As we all know, neither the 1990’s, nor the beginning of the 21st century has seen any signs of such a change in German foreign and security policy. In fact, the most exciting title that can be given to Germany’s “new” strategic culture is ‘modified continuity’. Germany continues to perceive itself as a civilian power. One notable change is however, that Germany has begun to participate in out-of area military operations. The first such deployment took place in the wake of the first gulf war, when a German mine-clearing contingent was deployed to Iraq in 1991. This was followed by the deployment of a field hospital in Phnom-Penh as part of a UN mission in 1993 and German participation in IFOR and SFOR missions in the Balkan. In 1994 the a German Constitutional Court ruling clarified the legal basis for such deployments and established the concept of ‘parliamentary reservation’. That means that it is the parliament’s sole prerogative to allow out-of-area deployments of German forces.
This new legal basis also cleared the way for the Bundeswehr’s first combat deployment during the Kosovo crisis in 1999. The German Air-force flew around 500 sorties against Serbian forces as part of the operation “Allied Forces”. This deployment is especially notable because the war against Serbia lacked international legal backing. Neither was it based on a UN Security Council resolution, nor on an invocation of Article IV of the NATO charter. Considering the still existent German focus on the international institutional network, this marks a giant leap forward.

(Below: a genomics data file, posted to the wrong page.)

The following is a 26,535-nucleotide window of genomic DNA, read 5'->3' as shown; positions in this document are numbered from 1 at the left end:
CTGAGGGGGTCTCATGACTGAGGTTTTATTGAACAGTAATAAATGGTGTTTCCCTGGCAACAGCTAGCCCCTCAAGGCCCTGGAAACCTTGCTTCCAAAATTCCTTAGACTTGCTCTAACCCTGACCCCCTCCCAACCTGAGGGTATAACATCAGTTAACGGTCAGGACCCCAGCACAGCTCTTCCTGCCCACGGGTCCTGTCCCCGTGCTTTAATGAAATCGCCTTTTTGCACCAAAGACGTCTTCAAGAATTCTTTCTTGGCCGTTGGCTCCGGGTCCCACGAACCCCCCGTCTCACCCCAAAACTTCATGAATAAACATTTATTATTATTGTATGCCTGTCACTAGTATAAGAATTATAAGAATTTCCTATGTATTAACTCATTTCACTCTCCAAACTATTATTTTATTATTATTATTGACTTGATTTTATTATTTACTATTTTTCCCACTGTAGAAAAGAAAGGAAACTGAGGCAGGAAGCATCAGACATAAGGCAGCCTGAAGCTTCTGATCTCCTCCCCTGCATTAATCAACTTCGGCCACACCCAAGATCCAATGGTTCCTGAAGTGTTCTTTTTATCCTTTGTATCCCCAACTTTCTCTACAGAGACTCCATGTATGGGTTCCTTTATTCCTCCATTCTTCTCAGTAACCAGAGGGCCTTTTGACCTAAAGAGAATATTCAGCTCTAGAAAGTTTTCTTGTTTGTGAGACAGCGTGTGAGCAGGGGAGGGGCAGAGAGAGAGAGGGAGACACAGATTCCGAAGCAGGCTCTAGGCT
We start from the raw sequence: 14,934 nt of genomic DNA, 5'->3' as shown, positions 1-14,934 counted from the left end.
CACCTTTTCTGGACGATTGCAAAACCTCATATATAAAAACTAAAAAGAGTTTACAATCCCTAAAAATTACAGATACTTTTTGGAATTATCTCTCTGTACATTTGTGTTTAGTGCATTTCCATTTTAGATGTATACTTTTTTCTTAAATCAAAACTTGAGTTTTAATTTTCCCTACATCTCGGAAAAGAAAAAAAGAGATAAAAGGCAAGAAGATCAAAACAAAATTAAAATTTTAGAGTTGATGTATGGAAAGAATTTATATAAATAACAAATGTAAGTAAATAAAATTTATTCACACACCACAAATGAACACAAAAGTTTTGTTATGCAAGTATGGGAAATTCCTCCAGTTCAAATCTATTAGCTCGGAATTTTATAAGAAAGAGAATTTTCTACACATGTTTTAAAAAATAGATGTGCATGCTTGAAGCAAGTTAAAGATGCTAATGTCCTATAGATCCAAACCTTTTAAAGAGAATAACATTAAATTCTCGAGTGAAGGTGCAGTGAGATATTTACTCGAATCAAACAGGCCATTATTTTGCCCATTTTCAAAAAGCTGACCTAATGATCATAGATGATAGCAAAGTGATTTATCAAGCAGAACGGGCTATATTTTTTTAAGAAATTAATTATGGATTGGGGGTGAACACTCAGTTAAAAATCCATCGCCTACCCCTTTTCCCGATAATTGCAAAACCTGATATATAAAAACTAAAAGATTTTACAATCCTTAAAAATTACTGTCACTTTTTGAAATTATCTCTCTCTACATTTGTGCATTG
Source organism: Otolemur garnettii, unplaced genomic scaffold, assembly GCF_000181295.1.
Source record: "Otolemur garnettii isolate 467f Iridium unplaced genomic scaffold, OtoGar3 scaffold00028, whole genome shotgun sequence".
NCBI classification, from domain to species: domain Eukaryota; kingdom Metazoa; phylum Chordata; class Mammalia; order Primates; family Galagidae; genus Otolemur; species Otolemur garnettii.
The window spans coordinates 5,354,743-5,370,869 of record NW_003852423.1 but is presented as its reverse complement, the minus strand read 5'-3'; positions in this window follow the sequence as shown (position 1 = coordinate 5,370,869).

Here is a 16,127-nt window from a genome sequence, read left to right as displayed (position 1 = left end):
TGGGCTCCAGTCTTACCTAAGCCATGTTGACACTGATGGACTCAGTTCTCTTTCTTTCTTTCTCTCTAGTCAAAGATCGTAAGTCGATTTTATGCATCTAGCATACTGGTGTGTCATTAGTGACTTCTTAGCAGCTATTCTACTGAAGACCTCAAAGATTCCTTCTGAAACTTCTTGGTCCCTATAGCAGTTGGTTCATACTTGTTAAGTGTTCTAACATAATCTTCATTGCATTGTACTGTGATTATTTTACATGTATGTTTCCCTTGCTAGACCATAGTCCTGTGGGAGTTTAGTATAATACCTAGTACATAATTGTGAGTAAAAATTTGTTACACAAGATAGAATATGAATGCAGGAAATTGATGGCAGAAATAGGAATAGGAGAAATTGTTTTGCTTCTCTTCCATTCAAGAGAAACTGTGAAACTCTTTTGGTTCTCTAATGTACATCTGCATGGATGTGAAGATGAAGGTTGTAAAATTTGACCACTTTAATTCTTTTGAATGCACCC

Today some 6000 German soldiers are deployed abroad, most of them in Afghanistan, making Germany one of the major contributors to international operations. Still, any such deployment is a source of internal struggle and debate. German public opinion is always ambivalent and cautious concerning such out-of-area deployments. Accordingly, the government’s approach is also. The commitment to the ISAF mission in Afghanistan for instance, is certain in Germany, however any contribution of combat troops, or even reconnaissance planes to the US led operation “Enduring Freedom” is met with stiff opposition and reluctance.
As hinted to above, Germany’s ‘assumed’ focus on multilateralism also underwent changes after the fall of the wall. A brief analysis of Germany’s preferences during the Treaty of the European Union (TEU) reform negotiations 1995-7 and the later negotiations surrounding the constitutional treaty (2002-4) will shed some light on these small, but not insignificant shifts in policy preferences.
During the reform negations, which resulted in the Treaty of Amsterdam, Germany put a strong emphasis on strengthening the political union, especially with respect to security and defense. The Government wanted to integrate the Western European Union (WEU) with its collective defense clause into the EU. It put a large emphasis on making it more difficult to veto security decisions for single member states through new voting mechanisms such as ‘qualified majority voting’ and ‘constructive abstention’, but at the same time it wanted to ensure that the decision whether or not to send troops remained with the individual governments. Amidst all this, Germany’s biggest target was however, to ensure that NATO would remain the primary and undisputed tool for the territorial defense of Europe. The EU should only play a secondary role and be mainly involved in missions corresponding to the Petersberg Tasks, which are identified as humanitarian and rescue tasks, peacekeeping and crisis management.